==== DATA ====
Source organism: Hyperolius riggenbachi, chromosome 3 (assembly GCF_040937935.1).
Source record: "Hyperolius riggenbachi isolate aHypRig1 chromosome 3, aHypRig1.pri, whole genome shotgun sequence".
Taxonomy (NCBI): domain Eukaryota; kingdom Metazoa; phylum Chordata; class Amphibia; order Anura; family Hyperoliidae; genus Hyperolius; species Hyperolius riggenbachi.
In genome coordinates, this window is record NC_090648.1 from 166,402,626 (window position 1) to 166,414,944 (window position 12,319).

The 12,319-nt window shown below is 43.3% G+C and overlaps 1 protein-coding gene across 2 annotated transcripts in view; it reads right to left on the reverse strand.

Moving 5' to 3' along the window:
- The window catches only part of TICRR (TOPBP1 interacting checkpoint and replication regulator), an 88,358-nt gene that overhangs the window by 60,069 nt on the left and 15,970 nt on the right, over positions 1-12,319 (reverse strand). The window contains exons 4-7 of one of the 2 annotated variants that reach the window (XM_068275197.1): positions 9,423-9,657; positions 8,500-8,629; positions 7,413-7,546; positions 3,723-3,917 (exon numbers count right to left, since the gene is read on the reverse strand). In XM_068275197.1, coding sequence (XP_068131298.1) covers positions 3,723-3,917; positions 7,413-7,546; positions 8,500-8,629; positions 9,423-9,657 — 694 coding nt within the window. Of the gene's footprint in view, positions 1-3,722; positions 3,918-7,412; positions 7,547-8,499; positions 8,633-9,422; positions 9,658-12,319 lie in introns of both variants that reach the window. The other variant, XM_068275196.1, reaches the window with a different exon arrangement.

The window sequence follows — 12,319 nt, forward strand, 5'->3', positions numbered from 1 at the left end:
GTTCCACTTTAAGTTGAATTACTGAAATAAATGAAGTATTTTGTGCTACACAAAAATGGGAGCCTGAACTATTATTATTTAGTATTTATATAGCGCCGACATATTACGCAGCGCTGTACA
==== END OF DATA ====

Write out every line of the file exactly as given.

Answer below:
Source organism: Hyperolius riggenbachi, chromosome 3 (assembly GCF_040937935.1).
Source record: "Hyperolius riggenbachi isolate aHypRig1 chromosome 3, aHypRig1.pri, whole genome shotgun sequence".
Taxonomy (NCBI): domain Eukaryota; kingdom Metazoa; phylum Chordata; class Amphibia; order Anura; family Hyperoliidae; genus Hyperolius; species Hyperolius riggenbachi.
In genome coordinates, this window is record NC_090648.1 from 166,402,626 (window position 1) to 166,414,944 (window position 12,319).

The 12,319-nt window shown below is 43.3% G+C and overlaps 1 protein-coding gene across 2 annotated transcripts in view; it reads right to left on the reverse strand.

Moving 5' to 3' along the window:
- The window catches only part of TICRR (TOPBP1 interacting checkpoint and replication regulator), an 88,358-nt gene that overhangs the window by 60,069 nt on the left and 15,970 nt on the right, over positions 1-12,319 (reverse strand). The window contains exons 4-7 of one of the 2 annotated variants that reach the window (XM_068275197.1): positions 9,423-9,657; positions 8,500-8,629; positions 7,413-7,546; positions 3,723-3,917 (exon numbers count right to left, since the gene is read on the reverse strand). In XM_068275197.1, coding sequence (XP_068131298.1) covers positions 3,723-3,917; positions 7,413-7,546; positions 8,500-8,629; positions 9,423-9,657 — 694 coding nt within the window. Of the gene's footprint in view, positions 1-3,722; positions 3,918-7,412; positions 7,547-8,499; positions 8,633-9,422; positions 9,658-12,319 lie in introns of both variants that reach the window. The other variant, XM_068275196.1, reaches the window with a different exon arrangement.

The window sequence follows — 12,319 nt, forward strand, 5'->3', positions numbered from 1 at the left end:
GTTCCACTTTAAGTTGAATTACTGAAATAAATGAAGTATTTTGTGCTACACAAAAATGGGAGCCTGAACTATTATTATTTAGTATTTATATAGCGCCGACATATTACGCAGCGCTGTACA